Town chief's work ethic when unemployed following Stoke exit is paying off for Luton with loan signings of Dewsbury-Hall and Norrington-Davies
Jones didn't ever stop his quest for player knowledge after Potters departure
Luton boss Nathan Jones is extremely satisfied that his non-stop research into player recruitment when out of work is paying off handsomely for the Hatters this season.
The Town chief had over six months of unemployment when he was sacked by Stoke City in November 2019, but made certain he made the most of it.
Watching countless games live, or on his laptop, Jones set about increasing his knowledge of some of the best young talents out there, so he could hit the ground running at wherever his next port of call was.
It was in fact Kenilworth Road once more, the Welshman appointed to replace Graeme Jones during lockdown to start a second spell as manager of the Hatters.
Once he had masterminded Championship survival, and the transfer window opened, Jones wasted no time in persuading both Rhys Norrington-Davies and Kiernan Dewsbury-Hall to swap the Premier League for the second tier, and join on season-long loan deals from Sheffield United and Leicester City respectively.
It has paid off handsomely too, Norrington-Davies going on to win a maiden senior cap for Wales, while Dewsbury-Hall has been a star in midfield, showing just why the Foxes were keen to tie him down to a long-term deal.
He also bagged a first goal for the club in Tuesday night’s 2-1 win over Bristol City, as discussing the duo's signings, Jones said: “We believe he’s (Dewsbury-Hall) a wonderful player, that’s why we brought him here.
“We take our recruitment seriously at this club and we’ve done that.
“From when I left my previous club, I believed I would get another job.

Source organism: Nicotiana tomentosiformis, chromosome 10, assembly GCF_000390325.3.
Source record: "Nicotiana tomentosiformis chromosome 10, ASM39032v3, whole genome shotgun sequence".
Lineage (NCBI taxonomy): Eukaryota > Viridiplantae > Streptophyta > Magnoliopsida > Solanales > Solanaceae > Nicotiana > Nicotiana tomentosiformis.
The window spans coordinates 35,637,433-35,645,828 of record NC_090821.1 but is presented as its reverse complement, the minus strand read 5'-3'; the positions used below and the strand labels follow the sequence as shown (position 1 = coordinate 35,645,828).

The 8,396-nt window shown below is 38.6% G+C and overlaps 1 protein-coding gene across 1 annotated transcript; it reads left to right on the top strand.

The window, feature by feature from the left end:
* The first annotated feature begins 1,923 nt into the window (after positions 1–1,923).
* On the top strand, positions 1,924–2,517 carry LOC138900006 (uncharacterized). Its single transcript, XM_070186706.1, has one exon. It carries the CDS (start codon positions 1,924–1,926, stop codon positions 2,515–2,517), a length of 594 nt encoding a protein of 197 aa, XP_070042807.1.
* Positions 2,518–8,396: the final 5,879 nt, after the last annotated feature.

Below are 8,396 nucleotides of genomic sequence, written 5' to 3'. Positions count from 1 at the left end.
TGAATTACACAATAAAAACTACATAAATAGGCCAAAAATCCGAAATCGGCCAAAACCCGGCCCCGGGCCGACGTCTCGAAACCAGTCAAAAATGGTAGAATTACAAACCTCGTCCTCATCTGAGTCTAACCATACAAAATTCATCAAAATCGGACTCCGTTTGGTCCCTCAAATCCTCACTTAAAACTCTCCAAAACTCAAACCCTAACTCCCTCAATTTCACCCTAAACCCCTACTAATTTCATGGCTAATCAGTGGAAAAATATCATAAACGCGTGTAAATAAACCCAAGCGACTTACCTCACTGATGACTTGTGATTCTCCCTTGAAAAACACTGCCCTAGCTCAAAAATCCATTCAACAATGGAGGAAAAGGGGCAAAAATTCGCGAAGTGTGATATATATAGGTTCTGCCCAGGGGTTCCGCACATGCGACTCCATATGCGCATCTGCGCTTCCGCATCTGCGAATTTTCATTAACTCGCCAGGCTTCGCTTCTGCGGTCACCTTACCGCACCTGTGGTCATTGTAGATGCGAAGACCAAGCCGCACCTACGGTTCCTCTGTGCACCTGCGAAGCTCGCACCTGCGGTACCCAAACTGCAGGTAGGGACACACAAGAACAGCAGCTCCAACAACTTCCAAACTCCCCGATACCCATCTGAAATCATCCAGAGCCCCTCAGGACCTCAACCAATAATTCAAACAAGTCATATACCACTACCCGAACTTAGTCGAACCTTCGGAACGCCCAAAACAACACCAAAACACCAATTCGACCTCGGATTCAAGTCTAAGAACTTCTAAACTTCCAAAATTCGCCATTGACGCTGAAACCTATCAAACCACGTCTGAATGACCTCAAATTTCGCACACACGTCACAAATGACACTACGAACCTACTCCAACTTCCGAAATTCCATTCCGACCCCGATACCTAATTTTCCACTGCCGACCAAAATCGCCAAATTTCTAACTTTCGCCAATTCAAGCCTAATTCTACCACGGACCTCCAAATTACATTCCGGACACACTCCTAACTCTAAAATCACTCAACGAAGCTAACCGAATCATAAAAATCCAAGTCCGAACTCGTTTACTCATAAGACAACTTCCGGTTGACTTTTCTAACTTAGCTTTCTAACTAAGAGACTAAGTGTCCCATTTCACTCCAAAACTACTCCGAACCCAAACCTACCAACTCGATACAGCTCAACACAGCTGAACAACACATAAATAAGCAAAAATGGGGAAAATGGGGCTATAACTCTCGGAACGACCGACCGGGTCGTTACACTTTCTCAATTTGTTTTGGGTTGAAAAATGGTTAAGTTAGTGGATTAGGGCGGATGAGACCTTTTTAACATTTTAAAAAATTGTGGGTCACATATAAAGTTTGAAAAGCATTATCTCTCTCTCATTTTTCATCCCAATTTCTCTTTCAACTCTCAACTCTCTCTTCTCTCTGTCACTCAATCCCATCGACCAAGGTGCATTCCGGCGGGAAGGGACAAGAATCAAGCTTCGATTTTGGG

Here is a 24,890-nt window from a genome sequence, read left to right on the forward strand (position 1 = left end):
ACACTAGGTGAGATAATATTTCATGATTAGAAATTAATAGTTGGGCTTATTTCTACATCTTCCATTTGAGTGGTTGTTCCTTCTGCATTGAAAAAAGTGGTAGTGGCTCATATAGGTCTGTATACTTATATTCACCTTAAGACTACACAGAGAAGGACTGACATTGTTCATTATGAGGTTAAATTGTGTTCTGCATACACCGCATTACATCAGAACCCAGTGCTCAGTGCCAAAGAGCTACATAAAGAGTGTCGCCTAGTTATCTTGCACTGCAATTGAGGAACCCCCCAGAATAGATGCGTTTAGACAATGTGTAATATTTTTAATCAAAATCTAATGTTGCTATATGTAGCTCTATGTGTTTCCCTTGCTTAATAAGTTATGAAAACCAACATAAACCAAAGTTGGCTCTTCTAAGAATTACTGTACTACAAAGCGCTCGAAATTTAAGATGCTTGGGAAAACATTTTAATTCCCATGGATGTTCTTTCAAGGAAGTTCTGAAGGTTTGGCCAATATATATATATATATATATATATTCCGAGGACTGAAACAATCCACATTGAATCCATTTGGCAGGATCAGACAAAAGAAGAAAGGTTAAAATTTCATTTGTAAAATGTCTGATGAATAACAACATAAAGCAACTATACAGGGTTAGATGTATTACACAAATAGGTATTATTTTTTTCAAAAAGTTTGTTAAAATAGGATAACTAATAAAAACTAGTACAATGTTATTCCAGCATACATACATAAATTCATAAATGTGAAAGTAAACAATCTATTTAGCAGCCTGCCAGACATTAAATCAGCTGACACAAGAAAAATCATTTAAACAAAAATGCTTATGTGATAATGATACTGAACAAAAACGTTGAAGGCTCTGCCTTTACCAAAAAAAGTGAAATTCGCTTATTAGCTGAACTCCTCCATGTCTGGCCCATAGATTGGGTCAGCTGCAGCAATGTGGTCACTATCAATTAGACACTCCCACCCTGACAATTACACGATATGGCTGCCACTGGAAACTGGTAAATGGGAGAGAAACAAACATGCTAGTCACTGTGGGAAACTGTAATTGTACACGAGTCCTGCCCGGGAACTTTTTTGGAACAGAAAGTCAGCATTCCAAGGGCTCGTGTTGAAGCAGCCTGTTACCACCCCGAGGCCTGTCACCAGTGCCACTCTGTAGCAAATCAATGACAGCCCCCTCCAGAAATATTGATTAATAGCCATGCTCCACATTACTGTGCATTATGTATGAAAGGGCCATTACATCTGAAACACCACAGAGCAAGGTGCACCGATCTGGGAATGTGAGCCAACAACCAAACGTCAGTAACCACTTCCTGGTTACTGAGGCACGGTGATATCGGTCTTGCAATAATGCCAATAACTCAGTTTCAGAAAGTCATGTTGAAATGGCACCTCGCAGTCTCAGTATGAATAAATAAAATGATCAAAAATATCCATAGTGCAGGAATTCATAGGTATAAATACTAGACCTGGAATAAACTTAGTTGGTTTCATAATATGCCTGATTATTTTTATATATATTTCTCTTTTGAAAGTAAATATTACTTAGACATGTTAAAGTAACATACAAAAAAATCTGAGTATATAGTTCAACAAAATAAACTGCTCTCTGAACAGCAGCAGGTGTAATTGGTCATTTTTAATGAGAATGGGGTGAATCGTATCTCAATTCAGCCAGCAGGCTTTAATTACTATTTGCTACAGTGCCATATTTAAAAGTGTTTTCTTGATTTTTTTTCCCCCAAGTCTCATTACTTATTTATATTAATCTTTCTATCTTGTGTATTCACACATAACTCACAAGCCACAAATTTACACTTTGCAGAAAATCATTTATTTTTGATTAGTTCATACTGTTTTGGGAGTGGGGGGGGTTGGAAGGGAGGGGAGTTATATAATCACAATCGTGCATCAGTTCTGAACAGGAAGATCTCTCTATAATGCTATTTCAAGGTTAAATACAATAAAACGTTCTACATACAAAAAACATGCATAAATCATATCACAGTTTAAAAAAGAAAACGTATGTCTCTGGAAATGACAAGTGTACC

"So I went and looked at a lot of players in key positions for the way I want to play, and Kiernan and Rhys were two of those players that I really flagged up that whatever level or whatever club I went into I would have liked to have signed.
“To get them both was very good, so we are pleased, but we take our recruitment very seriously here and we don’t tend to make a hell of a lot mistakes.”
On just how he spent his time gathering knowledge on players and keeping on top of things when he was out of work, Jones continued: “I can’t tell you how many games I must have watched, 100 or something, not just the live ones as I lived in a place that was pretty central, so I went to a lot of games, Championship, League One, to look at players.
"I watched footage, downloads of games, then we had lockdown, so I was able to watch two, three games a day, so it was pretty relentless.
"But we've always done that, we’ve had a good record here of recruiting and that’s just part and parcel of it.
“I got up, tried to keep my routines every day, even when I was out of work.
"I probably got up at eight, nine o’clock, worked until about four and then I had a glass of wine.
"I would do that every day and then I would go and watch a game at night, if I didn’t have a glass of wine.
"I’ve always worked long hours, but you have to watch smart ones as well.
"I watched a lot of games and I was able to, because of where I lived, so that was key.
"I remember when I was at Charlton as a development manager, I took a year out from first team football, went and worked with the development squad to really got my player knowledge up by travelling all round London.
"By the time that year was up and I went to Brighton as assistant manager, my knowledge of players was massive and being out of work actually helped me to reinvest time in that.
“I did see plenty of games, I’ve never worked to anyone else’s timetable, I’ve always done my own thing and at times that’s costly to me and my family, but I believe you get out what you put in.
"You have to do that as when you’re a manager, especially a manager of a Championship club, as the demands on you are relentless.
"To then get out and watch games is very, very difficult, so I made sure I took that opportunity when I had less demands on my time to do that.
“We believed we were going to get a job and I wanted to be ready as I knew that the next one was going to be important after this (Luton) job firstly, then my previous one, I knew I had to be ready when I went back in.”
Meanwhile, when learning about the amount of effort that had gone into finding out about him as a player, Dewsbury-Hall added: "That’s good to hear.
"I knew that the gaffer knew about me before and watched me a lot, so that was a big factor coming here, knowing that the gaffer liked me as a player as that’s what you want when you come to a new team.
"He’s shown the trust in me and hopefully now I’m repaying that for him on the pitch."